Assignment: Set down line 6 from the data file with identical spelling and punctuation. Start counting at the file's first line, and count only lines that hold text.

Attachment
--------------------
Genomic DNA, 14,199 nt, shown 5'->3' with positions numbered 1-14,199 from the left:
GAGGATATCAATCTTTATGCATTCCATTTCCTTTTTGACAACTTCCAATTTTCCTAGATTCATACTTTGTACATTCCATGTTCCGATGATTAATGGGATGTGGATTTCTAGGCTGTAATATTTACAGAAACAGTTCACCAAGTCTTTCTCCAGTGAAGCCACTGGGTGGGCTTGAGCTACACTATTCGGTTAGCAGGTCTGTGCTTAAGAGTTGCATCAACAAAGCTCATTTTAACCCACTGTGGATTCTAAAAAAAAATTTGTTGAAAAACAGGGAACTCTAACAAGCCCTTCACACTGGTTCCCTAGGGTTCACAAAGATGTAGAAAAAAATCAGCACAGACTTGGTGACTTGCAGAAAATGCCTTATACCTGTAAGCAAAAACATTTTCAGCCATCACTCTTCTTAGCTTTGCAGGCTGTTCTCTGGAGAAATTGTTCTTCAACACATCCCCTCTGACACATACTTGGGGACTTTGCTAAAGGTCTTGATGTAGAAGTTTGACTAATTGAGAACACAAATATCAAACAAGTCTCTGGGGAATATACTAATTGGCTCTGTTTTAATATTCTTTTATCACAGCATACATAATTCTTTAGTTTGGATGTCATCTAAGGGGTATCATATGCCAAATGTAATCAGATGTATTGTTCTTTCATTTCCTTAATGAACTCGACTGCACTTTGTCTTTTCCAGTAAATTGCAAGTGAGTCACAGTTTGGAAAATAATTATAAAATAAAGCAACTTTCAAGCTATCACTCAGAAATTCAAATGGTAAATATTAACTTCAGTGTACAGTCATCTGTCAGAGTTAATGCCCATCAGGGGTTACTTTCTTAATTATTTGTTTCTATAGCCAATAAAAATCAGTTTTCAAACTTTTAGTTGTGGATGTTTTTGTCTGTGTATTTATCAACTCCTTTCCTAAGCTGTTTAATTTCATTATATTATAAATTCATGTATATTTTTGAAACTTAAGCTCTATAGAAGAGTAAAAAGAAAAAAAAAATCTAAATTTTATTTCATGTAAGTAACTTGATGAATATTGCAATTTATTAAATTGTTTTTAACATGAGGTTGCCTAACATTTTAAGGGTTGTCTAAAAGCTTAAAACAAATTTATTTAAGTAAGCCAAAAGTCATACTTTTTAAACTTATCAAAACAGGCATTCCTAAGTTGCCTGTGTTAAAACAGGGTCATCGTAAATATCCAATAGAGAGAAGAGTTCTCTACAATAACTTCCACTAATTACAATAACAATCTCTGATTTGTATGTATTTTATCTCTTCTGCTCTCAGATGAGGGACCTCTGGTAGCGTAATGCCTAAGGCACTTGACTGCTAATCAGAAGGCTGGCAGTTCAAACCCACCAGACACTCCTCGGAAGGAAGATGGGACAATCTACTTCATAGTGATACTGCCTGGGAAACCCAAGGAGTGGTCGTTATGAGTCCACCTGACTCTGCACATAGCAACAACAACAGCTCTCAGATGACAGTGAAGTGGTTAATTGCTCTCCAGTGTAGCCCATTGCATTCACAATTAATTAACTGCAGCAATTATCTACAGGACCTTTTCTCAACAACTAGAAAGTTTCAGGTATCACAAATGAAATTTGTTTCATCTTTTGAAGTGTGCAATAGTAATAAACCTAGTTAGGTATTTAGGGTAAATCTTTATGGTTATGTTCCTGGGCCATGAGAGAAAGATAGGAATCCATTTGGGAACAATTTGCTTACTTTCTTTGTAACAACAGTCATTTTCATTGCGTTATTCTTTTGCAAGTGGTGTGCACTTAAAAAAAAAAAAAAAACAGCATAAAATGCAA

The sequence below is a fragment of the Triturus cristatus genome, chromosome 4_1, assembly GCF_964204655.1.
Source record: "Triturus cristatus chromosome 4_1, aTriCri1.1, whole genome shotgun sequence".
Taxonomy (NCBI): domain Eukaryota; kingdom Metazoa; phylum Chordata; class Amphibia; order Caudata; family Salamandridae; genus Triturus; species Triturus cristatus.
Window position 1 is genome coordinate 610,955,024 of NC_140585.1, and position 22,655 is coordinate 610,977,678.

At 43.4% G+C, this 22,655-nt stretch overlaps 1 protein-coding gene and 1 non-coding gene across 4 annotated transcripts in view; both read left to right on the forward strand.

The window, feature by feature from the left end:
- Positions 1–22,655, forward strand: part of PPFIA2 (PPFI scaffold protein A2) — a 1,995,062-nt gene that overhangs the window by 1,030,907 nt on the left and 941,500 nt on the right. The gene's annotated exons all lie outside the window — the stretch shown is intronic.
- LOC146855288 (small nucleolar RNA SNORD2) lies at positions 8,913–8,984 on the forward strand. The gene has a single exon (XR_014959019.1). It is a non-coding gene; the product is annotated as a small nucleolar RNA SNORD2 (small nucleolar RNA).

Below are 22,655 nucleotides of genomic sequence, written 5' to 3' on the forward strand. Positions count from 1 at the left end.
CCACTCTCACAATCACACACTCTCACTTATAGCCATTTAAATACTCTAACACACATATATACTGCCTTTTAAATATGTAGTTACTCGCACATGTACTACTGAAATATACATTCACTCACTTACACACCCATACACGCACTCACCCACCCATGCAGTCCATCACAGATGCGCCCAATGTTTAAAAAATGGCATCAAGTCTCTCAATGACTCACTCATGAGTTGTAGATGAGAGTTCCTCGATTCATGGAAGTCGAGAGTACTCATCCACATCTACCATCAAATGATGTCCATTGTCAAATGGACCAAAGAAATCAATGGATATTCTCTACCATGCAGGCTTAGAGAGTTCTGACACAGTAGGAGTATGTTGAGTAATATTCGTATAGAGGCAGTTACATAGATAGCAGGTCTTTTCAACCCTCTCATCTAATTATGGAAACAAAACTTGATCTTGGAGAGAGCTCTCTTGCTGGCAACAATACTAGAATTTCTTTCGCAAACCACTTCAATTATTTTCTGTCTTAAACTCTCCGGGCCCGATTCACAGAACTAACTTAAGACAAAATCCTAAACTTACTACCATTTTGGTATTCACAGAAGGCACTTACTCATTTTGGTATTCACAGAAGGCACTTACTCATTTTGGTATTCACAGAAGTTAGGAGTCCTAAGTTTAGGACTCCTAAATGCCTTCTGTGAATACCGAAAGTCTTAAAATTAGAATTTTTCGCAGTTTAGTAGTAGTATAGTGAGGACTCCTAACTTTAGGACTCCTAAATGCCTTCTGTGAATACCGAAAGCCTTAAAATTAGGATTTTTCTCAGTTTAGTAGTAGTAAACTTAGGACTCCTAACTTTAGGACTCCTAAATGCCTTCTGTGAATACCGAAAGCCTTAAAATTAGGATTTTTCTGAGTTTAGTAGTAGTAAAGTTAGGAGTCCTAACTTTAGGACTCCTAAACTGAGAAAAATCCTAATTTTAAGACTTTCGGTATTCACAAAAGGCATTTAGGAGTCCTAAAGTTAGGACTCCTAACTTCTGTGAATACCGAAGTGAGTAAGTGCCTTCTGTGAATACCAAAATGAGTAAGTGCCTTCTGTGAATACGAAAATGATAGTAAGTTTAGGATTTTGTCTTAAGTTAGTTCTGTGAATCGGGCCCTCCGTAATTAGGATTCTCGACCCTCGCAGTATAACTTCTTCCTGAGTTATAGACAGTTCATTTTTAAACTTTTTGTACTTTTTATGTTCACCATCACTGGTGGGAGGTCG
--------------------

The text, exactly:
Window position 1 is genome coordinate 610,955,024 of NC_140585.1, and position 22,655 is coordinate 610,977,678.